Blue White Illustrated

September 2021

Penn State Sports Magazine

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Page 36 of 75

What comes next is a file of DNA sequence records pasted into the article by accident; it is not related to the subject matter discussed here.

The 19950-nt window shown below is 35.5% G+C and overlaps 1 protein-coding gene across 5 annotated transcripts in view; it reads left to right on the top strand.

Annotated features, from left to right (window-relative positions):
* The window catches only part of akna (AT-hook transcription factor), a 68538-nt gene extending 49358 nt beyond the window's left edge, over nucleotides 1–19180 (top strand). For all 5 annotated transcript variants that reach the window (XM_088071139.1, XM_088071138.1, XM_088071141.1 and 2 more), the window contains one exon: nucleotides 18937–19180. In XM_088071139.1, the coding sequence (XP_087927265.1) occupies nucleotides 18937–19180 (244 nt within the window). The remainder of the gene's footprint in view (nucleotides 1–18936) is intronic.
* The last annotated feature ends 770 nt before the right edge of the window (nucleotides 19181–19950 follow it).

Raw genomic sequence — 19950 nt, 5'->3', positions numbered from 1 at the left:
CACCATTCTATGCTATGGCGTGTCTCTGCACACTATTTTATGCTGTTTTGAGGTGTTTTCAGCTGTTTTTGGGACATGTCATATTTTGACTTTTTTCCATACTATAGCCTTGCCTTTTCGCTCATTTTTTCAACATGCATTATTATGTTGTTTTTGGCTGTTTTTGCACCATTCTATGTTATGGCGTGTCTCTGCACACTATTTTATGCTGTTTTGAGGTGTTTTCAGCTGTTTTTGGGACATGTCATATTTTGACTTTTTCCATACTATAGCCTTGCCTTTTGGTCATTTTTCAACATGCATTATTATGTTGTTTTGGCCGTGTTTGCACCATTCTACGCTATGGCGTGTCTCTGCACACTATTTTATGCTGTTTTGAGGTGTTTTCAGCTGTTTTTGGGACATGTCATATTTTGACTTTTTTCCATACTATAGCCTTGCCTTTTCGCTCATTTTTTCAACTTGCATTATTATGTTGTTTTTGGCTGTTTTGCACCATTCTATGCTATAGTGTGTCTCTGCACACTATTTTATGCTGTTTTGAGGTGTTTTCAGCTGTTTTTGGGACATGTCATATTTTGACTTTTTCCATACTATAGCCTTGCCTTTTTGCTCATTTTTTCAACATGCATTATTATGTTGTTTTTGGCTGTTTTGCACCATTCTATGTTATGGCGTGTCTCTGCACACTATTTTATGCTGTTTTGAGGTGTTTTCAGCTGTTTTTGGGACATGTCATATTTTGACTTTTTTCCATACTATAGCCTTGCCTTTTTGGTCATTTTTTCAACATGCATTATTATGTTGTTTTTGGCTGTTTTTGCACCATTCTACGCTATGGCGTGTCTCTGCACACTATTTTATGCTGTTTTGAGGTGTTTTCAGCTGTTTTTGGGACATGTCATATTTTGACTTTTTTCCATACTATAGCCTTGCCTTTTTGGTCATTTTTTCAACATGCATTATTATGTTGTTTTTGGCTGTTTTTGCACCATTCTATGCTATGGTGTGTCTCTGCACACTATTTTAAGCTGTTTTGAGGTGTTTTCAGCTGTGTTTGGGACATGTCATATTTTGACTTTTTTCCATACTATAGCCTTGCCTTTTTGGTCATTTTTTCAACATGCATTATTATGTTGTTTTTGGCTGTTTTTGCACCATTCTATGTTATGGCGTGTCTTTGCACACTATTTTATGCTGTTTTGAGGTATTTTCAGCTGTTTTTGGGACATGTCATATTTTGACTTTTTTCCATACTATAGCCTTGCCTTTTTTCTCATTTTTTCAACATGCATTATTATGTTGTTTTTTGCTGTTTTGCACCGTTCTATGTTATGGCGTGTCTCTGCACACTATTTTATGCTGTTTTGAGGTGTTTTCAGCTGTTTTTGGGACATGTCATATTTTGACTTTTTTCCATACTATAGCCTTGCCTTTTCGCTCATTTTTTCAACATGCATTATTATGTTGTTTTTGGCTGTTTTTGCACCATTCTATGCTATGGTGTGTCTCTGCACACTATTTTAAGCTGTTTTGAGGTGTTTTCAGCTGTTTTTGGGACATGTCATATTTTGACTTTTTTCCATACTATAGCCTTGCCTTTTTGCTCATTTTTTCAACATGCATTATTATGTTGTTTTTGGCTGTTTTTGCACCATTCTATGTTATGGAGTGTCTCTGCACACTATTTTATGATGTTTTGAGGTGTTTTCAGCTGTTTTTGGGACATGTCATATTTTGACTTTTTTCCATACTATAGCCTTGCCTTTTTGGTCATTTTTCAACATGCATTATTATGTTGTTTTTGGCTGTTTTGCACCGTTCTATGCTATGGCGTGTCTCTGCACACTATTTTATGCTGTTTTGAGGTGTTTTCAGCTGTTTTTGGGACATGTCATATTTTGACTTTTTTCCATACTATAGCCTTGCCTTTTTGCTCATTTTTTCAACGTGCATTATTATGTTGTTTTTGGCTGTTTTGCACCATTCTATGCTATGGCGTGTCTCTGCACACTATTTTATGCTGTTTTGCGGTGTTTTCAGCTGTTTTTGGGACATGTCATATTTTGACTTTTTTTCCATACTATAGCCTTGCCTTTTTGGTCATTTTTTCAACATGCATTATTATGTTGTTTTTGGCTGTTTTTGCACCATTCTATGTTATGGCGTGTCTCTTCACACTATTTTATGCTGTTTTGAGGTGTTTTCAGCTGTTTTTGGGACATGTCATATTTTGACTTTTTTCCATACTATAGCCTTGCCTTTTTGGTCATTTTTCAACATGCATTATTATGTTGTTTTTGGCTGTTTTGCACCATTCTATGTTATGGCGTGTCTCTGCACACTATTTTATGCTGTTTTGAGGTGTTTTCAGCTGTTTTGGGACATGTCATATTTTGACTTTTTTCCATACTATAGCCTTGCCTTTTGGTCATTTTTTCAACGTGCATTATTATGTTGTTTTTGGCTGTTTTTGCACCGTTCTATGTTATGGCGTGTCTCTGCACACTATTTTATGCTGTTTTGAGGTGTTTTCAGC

S E P T E M B E R 2 0 2 1 3 7 W W W . B L U E W H I T E O N L I N E . C O M When the NCAA abandoned its NIL restrictions, Penn State was prepared. That same day, the university announced an initiative called "STATEment." The idea behind the program, according to a PSU news release, was to "build upon the life skills education which had previously been provided by the Student-Athlete Welfare and Development staff when students arrived at Penn State. STATE- ment's educational focus will be on brand building, social media responsibility, fi- nancial literacy, professionalism, media training, interest and values assessment, diversity and inclusion, and alumni and industry relationships." The university will be using the apps INFLCR and Spry to help athletes pro- mote themselves without running afoul of the NIL limits that remain in ef- fect. INFLCR assists athletes in maximiz- ing their social media platforms, while Spry is aimed at ensuring that schools and athletes remain in compliance. Barbour said Penn State's focus would be on using NIL opportunities as a way of building on the life-skills training that it was already doing. "Our 'why' has always been preparing our students for a lifetime of impact," she said, "and this new opportunity will allow them to explore entrepreneurship and develop skills which they will carry with them long beyond their time at Penn State. "For many years, we've had a compre- hensive educational program for our stu- dents when they arrive on campus, and STATEment's educational components are an extension of that program. "We want to inspire our students' en- trepreneurial spirit and help them un- derstand the impact their brand has us- ing enhanced education as key part of STATEment." But for all the high-minded and well- intentioned rhetoric of their news re- leases, there's a hard, cold reality upon which everything else rests when it comes to every school's approach to NIL issues: Athletes want to get paid. They may want the life skills, too, but they want to capitalize on their college stardom. They want someone to show them the money. It didn't take long for that to start hap- pening at Penn State. In July, six football players signed on with YOKE Gaming, a company that gives customers an oppor- tunity to play video games with athletes. The players who signed on with YOKE were Smith, redshirt senior defensive tackle Fred Hansard, sophomore line- backer Curtis Jacobs, redshirt sophomore quarterback Ta'Quan Roberson, redshirt sophomore safety Tyler Rudolph and se- nior defensive tackle Derrick Tangelo. In addition, Clifford signed with Quar- terback Takeover, an apparel company that will produce T-shirts bearing his likeness. He also is promoting McLa- nahan's in State College and has joined the social media network Cameo, as has women's basketball player Anna Camden. Effner is promoting a snack food de- livery company called Gopuff, and four athletes — Erin Triandafils and Sydney Wolfington of women's lacrosse, Mi- kayla Lantto of women's ice hockey and national championship wrestler Roman Bravo-Young — are promoting Barstool Athletics. Bravo-Young has also auc- tioned off match-worn wrestling shoes. Most athletes aren't destined for long professional careers and are never going to be more marketable than when they're in college. That includes most football and basketball players. But even athletes who do figure to have a shot at pro stardom are eager to make a little money while they're still in college. "This is a huge opportunity for my- self and all the student-athletes here at Penn State to get a head start in life — not only in athletics, but in our careers," Dot- son said. "Being a student at Penn State means being part of a community that always moves us up and shows us all the support in the world." ■ James Frankin described NIL as a long-overdue acknowledgement of the need to treat athletes like regular students regarding entrepreneurialism. PHOTO BY MARK SELDERS/PENN STATE ATHLETICS

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